‘Freeloader’ who scored a huge feast for less than £2 sparks debate in China

A woman who boasted her experience of spending just 17 yuan (less than £2) on food enjoying free snacks and customer services,  has sparked a heated discussion on social media. 

Haidilao, the hot-pot chain this woman freeloaded off, is famous for its generous customer service, which offers free snacks, manicures, shoe shines or even beauty treatments for people waiting for tables.

A screenshot from the woman’s personal Xiaohongshu account showing spending 17 yuan at Haidilao restaurant, freeloading snacks and hand care service. From Douban.


It is thought that the woman paid a small sum for a ‘side dish’ but then took advantage of a buffet-style meal at the restaurant. She then posted it on the Xiaohongshu app – which is similar to Instagram. 

The woman uploaded this post on her account in December last year, but it has only been fiercely discussed on China’s social media platforms Weibo and Douban since last week. She subsequently deleted some posts..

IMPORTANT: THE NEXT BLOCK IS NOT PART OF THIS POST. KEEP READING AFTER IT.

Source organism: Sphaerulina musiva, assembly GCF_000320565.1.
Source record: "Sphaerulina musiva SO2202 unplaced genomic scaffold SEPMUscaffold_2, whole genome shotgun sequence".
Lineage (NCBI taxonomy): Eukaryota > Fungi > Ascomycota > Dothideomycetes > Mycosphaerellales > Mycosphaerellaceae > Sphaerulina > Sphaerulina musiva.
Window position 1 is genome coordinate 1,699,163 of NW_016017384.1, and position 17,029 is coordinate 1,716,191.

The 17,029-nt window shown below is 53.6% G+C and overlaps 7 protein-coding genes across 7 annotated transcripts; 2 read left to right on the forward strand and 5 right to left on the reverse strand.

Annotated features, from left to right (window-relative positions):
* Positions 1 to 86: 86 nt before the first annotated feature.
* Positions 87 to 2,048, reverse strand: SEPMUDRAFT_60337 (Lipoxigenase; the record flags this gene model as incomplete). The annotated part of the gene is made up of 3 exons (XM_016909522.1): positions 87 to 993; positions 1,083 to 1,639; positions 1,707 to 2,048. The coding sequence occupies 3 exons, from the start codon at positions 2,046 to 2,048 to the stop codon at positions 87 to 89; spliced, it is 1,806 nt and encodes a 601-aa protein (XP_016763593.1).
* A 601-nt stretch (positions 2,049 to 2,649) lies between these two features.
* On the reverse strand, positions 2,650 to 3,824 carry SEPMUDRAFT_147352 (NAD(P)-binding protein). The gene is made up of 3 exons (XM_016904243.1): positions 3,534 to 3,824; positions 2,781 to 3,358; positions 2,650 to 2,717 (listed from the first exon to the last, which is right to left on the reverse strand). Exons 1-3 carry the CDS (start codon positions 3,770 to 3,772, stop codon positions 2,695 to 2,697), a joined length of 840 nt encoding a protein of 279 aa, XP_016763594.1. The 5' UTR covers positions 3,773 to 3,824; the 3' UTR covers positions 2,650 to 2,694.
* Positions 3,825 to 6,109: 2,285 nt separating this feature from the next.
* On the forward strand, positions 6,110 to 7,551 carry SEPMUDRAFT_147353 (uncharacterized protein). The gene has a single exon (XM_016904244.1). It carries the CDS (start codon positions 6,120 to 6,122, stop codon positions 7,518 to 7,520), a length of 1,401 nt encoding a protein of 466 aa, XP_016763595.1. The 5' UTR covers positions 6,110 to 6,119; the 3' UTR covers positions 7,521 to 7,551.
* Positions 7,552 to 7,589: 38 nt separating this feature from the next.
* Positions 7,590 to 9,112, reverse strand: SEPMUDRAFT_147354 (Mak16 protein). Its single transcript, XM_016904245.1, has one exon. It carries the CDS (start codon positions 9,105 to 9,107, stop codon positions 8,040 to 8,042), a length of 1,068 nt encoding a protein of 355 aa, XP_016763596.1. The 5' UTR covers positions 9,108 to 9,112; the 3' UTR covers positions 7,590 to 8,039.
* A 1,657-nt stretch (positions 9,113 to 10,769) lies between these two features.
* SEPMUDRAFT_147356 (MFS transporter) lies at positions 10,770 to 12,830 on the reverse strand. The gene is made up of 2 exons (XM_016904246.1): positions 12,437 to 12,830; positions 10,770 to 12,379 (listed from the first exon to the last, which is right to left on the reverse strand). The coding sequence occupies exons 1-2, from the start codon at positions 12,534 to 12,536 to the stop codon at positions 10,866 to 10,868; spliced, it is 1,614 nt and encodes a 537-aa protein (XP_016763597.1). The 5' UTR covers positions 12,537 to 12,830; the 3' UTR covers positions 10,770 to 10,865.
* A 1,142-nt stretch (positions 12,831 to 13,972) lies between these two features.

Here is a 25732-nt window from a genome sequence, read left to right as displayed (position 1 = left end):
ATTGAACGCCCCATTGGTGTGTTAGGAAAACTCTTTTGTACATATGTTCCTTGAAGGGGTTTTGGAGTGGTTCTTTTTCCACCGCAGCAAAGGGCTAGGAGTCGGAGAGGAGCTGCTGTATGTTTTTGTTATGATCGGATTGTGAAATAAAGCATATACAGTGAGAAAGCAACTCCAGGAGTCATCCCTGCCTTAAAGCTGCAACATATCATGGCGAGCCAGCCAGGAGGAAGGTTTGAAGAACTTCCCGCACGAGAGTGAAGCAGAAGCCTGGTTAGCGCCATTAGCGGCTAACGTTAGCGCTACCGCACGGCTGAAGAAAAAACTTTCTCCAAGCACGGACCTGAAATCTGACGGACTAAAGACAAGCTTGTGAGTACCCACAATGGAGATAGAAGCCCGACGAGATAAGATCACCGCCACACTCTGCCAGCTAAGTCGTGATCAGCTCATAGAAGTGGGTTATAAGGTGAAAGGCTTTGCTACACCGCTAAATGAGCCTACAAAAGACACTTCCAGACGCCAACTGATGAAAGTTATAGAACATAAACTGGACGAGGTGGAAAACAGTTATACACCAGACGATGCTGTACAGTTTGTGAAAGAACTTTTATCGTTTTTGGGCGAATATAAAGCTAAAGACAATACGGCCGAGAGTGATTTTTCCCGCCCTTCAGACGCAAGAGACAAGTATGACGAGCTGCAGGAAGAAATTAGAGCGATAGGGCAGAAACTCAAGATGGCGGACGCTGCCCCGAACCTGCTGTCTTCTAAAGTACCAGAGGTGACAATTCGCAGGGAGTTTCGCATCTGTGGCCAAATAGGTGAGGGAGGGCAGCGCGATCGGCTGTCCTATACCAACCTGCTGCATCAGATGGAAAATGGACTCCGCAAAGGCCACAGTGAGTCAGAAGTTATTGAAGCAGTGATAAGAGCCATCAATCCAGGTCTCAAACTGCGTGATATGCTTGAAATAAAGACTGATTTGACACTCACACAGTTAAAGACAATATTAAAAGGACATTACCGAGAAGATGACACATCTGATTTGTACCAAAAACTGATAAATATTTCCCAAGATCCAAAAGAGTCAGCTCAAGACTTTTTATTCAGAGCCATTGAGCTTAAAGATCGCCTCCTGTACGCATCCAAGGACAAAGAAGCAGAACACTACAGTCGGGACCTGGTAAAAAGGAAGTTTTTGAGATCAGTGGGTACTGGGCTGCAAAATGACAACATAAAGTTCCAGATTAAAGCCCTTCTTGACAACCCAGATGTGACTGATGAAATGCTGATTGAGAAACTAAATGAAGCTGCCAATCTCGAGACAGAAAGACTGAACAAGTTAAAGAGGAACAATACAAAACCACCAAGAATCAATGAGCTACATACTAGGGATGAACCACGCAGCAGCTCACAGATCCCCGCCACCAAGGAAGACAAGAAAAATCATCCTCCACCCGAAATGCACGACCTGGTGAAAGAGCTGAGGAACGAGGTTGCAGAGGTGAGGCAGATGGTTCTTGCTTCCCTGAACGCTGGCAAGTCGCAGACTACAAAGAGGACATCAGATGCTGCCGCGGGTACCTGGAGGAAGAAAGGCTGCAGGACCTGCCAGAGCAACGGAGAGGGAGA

At present, Haidilao has not issued any statement on this incident.

Wang Han, an employee of Haidilao’s Nanchang branch said: “Carefulness, patience and enthusiasm are our service tenet, so I personally have no opinion on this kind of behavior.

“It’s up to you. If you want to do this, we will do our best to provide you with thoughtful service.”

People showed different attitudes towards the woman.

Hu Yujia, 21, a college student and a frequent visitor to Haidilao hot pot restaurant, said about the woman’s behavior: “If you want to save money, you can go to other small restaurants for meals. There is no need to be so vain.”

However, some considered that the criticism is unreasonable.

Xu Xin, another student who is also a repeat customer of the restaurant, said: “Since these are free services provided by the company, you have the right to enjoy.” 

In many posts she deleted but saved as screenshots by netizens, the woman showed off lots of freeloading experiences in other stores.

The hit rate of related posts on Chinese social media has exceeded 670 million, more than 51,000 netizens participated in the discussion.

Written by Rui Li

Student journalist at The University of Sheffield

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